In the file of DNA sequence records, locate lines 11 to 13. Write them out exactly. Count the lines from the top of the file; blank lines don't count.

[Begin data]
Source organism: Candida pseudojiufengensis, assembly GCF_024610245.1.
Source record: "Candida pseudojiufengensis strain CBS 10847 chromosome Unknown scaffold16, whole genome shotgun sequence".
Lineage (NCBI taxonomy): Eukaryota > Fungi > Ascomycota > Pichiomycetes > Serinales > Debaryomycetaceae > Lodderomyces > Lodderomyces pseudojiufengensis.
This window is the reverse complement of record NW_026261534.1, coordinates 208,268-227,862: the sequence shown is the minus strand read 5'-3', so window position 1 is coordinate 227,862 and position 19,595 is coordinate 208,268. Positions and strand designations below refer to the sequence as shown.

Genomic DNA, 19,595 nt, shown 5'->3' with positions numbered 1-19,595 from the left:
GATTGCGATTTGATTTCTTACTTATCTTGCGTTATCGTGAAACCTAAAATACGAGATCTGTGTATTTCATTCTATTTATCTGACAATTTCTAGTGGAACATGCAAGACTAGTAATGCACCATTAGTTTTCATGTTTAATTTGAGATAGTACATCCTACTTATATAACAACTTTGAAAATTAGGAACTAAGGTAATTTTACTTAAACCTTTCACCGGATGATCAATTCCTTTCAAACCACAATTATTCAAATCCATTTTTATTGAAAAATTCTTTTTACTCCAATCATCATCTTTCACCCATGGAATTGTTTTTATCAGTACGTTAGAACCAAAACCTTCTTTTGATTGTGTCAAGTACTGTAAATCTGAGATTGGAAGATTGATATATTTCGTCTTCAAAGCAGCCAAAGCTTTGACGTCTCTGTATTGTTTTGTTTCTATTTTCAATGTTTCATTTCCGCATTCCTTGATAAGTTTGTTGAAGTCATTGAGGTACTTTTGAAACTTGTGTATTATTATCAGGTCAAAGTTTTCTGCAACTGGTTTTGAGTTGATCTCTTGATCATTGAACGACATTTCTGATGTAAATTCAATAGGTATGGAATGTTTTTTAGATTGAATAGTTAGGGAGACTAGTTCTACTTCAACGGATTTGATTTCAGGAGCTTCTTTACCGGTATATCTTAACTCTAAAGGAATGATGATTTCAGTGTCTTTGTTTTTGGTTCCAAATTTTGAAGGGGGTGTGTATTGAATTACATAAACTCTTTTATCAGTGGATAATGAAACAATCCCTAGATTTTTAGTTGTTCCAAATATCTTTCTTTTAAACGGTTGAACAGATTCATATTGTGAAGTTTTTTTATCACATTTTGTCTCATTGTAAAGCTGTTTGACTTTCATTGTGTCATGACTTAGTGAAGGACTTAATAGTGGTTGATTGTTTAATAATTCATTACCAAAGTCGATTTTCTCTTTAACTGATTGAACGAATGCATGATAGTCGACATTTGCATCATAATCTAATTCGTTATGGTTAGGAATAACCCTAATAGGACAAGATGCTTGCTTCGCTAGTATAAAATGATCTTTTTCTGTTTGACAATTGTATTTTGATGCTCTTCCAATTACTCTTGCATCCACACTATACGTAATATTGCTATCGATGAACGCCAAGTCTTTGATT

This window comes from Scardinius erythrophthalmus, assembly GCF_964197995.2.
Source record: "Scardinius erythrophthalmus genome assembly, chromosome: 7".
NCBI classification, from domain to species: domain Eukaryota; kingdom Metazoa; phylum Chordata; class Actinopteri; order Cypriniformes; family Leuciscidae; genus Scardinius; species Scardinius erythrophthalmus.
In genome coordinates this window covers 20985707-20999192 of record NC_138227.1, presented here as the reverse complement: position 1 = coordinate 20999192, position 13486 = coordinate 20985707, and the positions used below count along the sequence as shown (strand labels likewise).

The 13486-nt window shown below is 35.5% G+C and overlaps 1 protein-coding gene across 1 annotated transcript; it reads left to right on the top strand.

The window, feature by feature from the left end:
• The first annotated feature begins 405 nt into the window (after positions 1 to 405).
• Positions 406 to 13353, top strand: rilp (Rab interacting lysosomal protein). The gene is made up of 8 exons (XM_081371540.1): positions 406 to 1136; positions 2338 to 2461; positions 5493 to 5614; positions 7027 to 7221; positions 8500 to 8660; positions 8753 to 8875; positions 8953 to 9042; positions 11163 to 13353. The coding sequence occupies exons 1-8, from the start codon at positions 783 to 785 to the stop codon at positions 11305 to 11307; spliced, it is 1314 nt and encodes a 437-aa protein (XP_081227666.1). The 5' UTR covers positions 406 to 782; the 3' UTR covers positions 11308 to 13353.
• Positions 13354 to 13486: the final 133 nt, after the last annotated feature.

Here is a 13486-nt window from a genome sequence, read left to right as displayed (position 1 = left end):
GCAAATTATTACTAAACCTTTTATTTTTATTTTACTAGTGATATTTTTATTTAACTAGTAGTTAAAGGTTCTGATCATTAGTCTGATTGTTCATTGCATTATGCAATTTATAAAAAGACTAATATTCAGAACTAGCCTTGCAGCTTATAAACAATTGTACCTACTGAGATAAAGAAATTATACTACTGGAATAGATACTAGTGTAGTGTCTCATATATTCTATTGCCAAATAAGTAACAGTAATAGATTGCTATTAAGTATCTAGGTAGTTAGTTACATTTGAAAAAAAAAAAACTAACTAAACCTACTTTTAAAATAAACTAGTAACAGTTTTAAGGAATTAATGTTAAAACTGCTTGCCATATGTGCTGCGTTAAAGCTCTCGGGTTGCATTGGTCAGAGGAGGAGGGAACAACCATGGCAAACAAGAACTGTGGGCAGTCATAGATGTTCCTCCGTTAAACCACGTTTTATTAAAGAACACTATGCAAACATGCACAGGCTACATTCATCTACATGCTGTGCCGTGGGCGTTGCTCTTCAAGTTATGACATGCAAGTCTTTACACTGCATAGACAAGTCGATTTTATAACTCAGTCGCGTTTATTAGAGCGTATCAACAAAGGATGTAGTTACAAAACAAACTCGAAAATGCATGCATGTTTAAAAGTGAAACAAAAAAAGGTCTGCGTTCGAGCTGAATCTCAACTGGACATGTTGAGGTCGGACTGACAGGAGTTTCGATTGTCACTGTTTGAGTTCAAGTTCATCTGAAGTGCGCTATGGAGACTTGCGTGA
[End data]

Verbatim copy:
The 13486-nt window shown below is 35.5% G+C and overlaps 1 protein-coding gene across 1 annotated transcript; it reads left to right on the top strand.

The window, feature by feature from the left end:
• The first annotated feature begins 405 nt into the window (after positions 1 to 405).